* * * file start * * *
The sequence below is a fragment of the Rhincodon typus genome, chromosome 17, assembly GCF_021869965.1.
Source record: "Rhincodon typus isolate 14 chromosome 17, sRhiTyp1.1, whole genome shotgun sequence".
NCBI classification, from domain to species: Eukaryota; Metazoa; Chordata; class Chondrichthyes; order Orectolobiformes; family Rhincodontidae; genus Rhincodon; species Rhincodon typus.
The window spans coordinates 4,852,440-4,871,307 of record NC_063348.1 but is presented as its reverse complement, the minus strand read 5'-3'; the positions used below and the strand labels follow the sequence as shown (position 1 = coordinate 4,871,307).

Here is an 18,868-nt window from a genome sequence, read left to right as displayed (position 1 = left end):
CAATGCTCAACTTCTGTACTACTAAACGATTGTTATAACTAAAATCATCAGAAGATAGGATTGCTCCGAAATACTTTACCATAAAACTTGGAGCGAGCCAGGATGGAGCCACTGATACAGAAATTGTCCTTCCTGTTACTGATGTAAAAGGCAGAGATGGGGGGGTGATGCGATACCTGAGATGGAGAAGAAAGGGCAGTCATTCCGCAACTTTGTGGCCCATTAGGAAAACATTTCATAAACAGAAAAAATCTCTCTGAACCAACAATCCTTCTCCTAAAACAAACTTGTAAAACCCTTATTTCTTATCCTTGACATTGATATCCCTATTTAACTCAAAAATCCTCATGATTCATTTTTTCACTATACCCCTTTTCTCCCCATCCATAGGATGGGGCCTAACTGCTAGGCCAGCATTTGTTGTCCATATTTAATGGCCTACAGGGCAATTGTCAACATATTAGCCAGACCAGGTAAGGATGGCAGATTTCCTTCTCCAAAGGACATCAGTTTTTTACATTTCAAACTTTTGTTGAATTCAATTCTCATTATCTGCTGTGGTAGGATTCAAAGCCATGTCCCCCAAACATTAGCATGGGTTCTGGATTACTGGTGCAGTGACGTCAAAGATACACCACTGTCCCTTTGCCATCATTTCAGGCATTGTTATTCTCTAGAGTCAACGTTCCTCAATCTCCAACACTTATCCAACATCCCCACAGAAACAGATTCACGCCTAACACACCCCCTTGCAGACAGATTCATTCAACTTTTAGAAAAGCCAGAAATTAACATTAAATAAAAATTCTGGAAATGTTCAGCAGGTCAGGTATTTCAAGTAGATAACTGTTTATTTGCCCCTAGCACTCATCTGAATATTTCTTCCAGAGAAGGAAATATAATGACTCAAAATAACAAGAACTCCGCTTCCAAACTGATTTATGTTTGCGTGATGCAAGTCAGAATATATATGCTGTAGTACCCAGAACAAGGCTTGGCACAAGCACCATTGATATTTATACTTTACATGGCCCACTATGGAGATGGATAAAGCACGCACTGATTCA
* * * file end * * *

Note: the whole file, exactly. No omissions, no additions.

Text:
The sequence below is a fragment of the Rhincodon typus genome, chromosome 17, assembly GCF_021869965.1.
Source record: "Rhincodon typus isolate 14 chromosome 17, sRhiTyp1.1, whole genome shotgun sequence".
NCBI classification, from domain to species: Eukaryota; Metazoa; Chordata; class Chondrichthyes; order Orectolobiformes; family Rhincodontidae; genus Rhincodon; species Rhincodon typus.
The window spans coordinates 4,852,440-4,871,307 of record NC_063348.1 but is presented as its reverse complement, the minus strand read 5'-3'; the positions used below and the strand labels follow the sequence as shown (position 1 = coordinate 4,871,307).

Here is an 18,868-nt window from a genome sequence, read left to right as displayed (position 1 = left end):
CAATGCTCAACTTCTGTACTACTAAACGATTGTTATAACTAAAATCATCAGAAGATAGGATTGCTCCGAAATACTTTACCATAAAACTTGGAGCGAGCCAGGATGGAGCCACTGATACAGAAATTGTCCTTCCTGTTACTGATGTAAAAGGCAGAGATGGGGGGGTGATGCGATACCTGAGATGGAGAAGAAAGGGCAGTCATTCCGCAACTTTGTGGCCCATTAGGAAAACATTTCATAAACAGAAAAAATCTCTCTGAACCAACAATCCTTCTCCTAAAACAAACTTGTAAAACCCTTATTTCTTATCCTTGACATTGATATCCCTATTTAACTCAAAAATCCTCATGATTCATTTTTTCACTATACCCCTTTTCTCCCCATCCATAGGATGGGGCCTAACTGCTAGGCCAGCATTTGTTGTCCATATTTAATGGCCTACAGGGCAATTGTCAACATATTAGCCAGACCAGGTAAGGATGGCAGATTTCCTTCTCCAAAGGACATCAGTTTTTTACATTTCAAACTTTTGTTGAATTCAATTCTCATTATCTGCTGTGGTAGGATTCAAAGCCATGTCCCCCAAACATTAGCATGGGTTCTGGATTACTGGTGCAGTGACGTCAAAGATACACCACTGTCCCTTTGCCATCATTTCAGGCATTGTTATTCTCTAGAGTCAACGTTCCTCAATCTCCAACACTTATCCAACATCCCCACAGAAACAGATTCACGCCTAACACACCCCCTTGCAGACAGATTCATTCAACTTTTAGAAAAGCCAGAAATTAACATTAAATAAAAATTCTGGAAATGTTCAGCAGGTCAGGTATTTCAAGTAGATAACTGTTTATTTGCCCCTAGCACTCATCTGAATATTTCTTCCAGAGAAGGAAATATAATGACTCAAAATAACAAGAACTCCGCTTCCAAACTGATTTATGTTTGCGTGATGCAAGTCAGAATATATATGCTGTAGTACCCAGAACAAGGCTTGGCACAAGCACCATTGATATTTATACTTTACATGGCCCACTATGGAGATGGATAAAGCACGCACTGATTCA